The m.Care platform is designed for ease of use and to encourage and support patient engagement. Our platform supports both synchronous and asynchronous communication–all HIPAA-compliant with data encrypted. Our objectives are to drive better patient outcomes and patient satisfaction through a robust and highly configurable virtual care platform that can accommodate as many patients as possible, with accessibility features that include voice commands in multiple languages for patients who are physically unable to use other means to report data.
Q: How does your company differentiate from other virtual visit vendors?
A: m.Care offers some significant benefits over other virtual visit vendors and solutions, including:
- Voice commands. For people with physical challenges or limited tech literacy, the ability to simply use their voices to “drive” the application is very powerful and fulfills a need that usually goes unmet. The ability to simply speak into our app and say things like: “My blood pressure is 120 over 70,” or “I weigh 170 pounds today,” or “I had a Big Mac and French fries for lunch,” is a true differentiator and game changer.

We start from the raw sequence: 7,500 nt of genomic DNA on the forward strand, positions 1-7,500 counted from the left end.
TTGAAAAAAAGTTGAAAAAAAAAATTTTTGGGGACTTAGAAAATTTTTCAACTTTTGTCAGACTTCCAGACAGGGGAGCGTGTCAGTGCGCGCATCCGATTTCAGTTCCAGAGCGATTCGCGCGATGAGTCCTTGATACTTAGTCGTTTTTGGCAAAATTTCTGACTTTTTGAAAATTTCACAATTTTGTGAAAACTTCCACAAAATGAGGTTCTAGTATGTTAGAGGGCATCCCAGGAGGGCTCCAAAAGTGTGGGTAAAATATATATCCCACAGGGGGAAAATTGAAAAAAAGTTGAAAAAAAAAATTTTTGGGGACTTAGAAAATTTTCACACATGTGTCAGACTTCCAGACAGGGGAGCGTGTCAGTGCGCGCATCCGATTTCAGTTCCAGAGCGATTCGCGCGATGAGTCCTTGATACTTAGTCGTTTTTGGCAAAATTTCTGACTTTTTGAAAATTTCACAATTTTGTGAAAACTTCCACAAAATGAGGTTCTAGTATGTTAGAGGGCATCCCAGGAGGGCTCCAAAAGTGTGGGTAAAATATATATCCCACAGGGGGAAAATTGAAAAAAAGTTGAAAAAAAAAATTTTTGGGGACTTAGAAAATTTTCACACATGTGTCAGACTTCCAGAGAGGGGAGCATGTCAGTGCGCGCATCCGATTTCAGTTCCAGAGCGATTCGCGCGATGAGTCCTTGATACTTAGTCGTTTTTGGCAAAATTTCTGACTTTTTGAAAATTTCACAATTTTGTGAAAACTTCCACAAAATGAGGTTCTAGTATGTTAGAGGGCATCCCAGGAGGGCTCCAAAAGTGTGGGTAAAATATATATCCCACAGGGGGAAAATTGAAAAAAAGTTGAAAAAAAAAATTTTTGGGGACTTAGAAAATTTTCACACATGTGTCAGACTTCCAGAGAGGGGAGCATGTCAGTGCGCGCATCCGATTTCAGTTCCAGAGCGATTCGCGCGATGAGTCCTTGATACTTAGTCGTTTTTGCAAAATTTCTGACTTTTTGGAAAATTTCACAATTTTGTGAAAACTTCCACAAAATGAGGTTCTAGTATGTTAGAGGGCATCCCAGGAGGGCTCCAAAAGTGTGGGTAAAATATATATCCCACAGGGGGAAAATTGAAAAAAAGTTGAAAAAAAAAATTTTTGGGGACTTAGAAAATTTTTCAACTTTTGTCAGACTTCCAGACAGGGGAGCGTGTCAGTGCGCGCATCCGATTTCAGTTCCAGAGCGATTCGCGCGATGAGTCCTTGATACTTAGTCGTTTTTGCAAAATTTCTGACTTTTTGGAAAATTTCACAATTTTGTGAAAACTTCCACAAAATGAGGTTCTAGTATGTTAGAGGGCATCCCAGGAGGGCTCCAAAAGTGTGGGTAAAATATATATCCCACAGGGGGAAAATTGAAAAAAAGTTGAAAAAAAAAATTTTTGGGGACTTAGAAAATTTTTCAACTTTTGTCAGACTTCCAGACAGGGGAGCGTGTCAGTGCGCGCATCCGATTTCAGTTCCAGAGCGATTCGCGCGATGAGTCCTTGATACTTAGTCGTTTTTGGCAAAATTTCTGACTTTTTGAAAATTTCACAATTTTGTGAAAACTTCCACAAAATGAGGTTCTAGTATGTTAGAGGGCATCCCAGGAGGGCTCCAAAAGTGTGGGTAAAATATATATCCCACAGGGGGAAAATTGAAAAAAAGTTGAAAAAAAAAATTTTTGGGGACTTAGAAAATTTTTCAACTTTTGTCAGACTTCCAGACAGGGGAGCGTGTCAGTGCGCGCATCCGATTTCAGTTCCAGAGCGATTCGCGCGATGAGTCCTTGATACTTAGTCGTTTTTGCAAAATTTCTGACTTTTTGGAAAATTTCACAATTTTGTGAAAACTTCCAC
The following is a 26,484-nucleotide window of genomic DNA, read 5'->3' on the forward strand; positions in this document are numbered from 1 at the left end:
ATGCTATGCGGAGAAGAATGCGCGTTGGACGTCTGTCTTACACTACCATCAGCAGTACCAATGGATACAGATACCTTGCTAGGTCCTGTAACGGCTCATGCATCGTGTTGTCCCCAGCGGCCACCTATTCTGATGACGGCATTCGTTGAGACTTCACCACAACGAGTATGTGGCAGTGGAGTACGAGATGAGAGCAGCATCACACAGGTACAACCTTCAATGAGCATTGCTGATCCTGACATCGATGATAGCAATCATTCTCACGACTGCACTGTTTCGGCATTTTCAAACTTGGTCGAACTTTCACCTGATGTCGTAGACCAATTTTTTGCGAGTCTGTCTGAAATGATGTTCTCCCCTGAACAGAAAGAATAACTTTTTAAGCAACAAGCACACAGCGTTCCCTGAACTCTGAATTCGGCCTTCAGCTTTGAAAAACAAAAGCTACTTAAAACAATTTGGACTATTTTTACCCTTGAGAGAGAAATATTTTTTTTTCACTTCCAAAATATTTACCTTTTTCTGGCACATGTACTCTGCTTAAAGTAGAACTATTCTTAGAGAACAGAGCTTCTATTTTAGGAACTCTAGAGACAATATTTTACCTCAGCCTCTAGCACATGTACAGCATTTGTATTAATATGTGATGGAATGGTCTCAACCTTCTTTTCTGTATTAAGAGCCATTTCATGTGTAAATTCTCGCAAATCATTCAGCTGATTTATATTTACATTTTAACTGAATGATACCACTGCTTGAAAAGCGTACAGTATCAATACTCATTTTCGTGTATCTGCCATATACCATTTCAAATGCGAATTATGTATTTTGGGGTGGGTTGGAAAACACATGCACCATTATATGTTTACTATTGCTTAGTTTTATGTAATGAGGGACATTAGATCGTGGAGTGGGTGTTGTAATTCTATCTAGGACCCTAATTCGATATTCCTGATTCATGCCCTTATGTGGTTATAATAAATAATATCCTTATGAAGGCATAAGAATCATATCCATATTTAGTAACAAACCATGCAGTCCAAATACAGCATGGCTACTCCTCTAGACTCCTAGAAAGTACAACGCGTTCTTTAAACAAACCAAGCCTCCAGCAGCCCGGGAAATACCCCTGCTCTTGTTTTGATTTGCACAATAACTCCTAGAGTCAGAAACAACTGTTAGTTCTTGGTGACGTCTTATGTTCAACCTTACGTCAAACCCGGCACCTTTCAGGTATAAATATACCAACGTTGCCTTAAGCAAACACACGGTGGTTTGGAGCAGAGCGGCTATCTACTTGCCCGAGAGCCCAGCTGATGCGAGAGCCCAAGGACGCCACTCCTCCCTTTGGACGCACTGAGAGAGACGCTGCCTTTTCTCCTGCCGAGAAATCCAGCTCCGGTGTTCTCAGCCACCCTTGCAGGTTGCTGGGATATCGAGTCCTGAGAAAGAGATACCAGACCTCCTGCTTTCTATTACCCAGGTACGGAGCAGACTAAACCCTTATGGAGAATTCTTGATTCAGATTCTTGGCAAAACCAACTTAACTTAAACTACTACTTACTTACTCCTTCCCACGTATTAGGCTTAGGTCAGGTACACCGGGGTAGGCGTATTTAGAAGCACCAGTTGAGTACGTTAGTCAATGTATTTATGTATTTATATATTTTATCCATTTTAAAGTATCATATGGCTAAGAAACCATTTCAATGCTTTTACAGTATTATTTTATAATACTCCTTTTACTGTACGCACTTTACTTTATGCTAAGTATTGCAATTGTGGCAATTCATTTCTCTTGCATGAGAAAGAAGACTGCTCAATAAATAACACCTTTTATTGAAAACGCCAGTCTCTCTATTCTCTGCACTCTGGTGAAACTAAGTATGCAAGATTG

- Configurability and customization options. The ability to “bake in” client protocols and workflows and establish alerts that are configurable at both the population and individual patient level are truly unique.
- Device-agnostic. We do not push our own branded devices or those from any single manufacturer. We allow our clients the ability to choose best-of-breed when it comes to deploying medical devices and wearables, and we can quickly add new devices when clients request them
- AI/predictive modeling. m.Care monitors patient biomarkers and characteristics to help identify early signs of deterioration, so that care teams can proactively intervene.
Q: What are some of the biggest changes your company has seen around how health systems are approaching virtual visits, given the changes in the landscape over the past couple of years?
A: Health systems are certainly more open to RPM and virtual care discussions, but still somewhat slow to adapt to the changing landscape. Reimbursement is also still a big challenge, but the ship is starting to turn, albeit slowly.
Q: What does an ideal client look like? How are health systems best organized for success in standing up virtual visit capabilities?